click-slide heirarchy of the KDE menu. It also means you could replace
the application launcher; KDE still misses the kind of Netbook-style
support that for instance ume-launcher does on Ubuntu (which is a
direct replacement for the GNOME one). It must also be said that the
Qt4 YaST GUI is fugly at best, compared to the launcher-style menu of
the GNOME UI module which matches the GNOME launcher perfectly.
I know some things you just don't want to copy, but in the end,
switching between desktops gives two completely different experiences,
and sometimes simple is best (which is what GNOME is, to a fault
On the contrary, the GNOME package manager UI is f**king awful.
Everything is so squished and ugly. Adding a package squishes it even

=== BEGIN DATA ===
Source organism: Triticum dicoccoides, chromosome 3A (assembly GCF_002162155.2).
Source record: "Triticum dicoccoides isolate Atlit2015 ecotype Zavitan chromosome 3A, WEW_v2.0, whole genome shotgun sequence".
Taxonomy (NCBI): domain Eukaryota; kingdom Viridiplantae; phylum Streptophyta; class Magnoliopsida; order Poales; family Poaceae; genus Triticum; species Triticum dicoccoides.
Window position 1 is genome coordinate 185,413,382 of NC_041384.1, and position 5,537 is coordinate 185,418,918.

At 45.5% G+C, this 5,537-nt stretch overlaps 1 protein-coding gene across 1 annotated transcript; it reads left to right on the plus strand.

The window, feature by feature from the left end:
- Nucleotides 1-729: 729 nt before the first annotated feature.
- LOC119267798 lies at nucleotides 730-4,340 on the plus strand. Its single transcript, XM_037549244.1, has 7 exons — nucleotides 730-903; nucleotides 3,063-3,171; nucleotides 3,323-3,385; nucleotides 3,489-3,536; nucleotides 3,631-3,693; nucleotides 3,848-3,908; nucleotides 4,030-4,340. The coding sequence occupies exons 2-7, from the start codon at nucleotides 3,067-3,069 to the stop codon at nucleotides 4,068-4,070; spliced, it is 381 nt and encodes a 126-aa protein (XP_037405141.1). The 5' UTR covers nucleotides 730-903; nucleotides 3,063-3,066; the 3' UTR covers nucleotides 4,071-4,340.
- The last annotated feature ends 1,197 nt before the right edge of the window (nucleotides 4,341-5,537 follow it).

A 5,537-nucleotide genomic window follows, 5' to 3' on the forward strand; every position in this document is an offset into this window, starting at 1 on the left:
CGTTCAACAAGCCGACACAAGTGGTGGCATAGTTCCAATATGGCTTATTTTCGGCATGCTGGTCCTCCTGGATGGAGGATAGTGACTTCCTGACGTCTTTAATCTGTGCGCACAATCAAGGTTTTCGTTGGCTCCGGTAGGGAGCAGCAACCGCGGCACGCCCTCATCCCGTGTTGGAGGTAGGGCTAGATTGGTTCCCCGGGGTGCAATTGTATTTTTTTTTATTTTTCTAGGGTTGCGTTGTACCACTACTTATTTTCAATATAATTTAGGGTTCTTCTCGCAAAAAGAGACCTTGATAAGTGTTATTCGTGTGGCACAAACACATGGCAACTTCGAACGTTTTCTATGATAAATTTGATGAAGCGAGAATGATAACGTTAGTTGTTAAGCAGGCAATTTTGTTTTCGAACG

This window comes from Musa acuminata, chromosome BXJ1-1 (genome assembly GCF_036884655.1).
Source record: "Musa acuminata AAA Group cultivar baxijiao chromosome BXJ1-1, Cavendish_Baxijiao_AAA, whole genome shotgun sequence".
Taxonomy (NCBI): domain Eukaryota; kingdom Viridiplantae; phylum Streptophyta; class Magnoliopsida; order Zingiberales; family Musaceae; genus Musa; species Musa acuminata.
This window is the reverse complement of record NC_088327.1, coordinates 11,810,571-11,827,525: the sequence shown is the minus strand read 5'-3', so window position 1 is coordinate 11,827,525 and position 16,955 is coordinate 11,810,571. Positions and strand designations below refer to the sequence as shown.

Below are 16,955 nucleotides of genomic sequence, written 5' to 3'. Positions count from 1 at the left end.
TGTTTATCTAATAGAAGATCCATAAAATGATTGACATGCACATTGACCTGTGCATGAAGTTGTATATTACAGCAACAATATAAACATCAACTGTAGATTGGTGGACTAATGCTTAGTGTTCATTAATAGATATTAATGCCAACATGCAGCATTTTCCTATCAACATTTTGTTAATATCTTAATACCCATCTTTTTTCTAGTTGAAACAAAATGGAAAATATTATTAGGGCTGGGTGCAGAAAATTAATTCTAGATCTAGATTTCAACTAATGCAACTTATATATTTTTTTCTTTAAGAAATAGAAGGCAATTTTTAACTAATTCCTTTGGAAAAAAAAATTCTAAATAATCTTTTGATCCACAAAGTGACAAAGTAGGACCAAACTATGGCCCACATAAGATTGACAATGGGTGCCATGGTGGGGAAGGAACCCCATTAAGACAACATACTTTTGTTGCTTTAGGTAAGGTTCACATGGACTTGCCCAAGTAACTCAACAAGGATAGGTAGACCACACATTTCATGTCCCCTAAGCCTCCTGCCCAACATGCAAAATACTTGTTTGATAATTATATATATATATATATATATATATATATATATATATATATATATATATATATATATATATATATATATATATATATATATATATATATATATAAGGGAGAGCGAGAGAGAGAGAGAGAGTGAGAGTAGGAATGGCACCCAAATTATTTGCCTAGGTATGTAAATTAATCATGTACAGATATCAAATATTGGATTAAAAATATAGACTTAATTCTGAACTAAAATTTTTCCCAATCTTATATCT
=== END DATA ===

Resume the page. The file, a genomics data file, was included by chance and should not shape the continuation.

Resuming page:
more.. by adding larger rows to the right. This means your list of
packages to install pushes out the list of packages you want to search
for! Can't this be moved to some kind of tab like "Install Queue" or
something, like Kuroo had/has?
(my screen res is 1280x1024 but I don't like to open all my windows
maximized if I don't need to.. sometimes I want to refer to a document
about which packages I need, while I am picking them..)
The other thing is, I absolutely loathe yast2-bootloader for a lot of
reasons. While a neat idea, it seems to have fallen down as a rather
poorly maintained set of hacks for random different bootloader
solutions, to the point that it abstracts everything into a LILO-like
bootloader system which is really really difficult to actually manage.
Adding new bootloaders is some nightmare; and while it supports some
bootloader methods (like PReP zImage), these aren't enabled for
platforms that need it, and supporting it would mean modifying tens of
files by my reckoning. And then fixing lilo-ppc too (which is nothing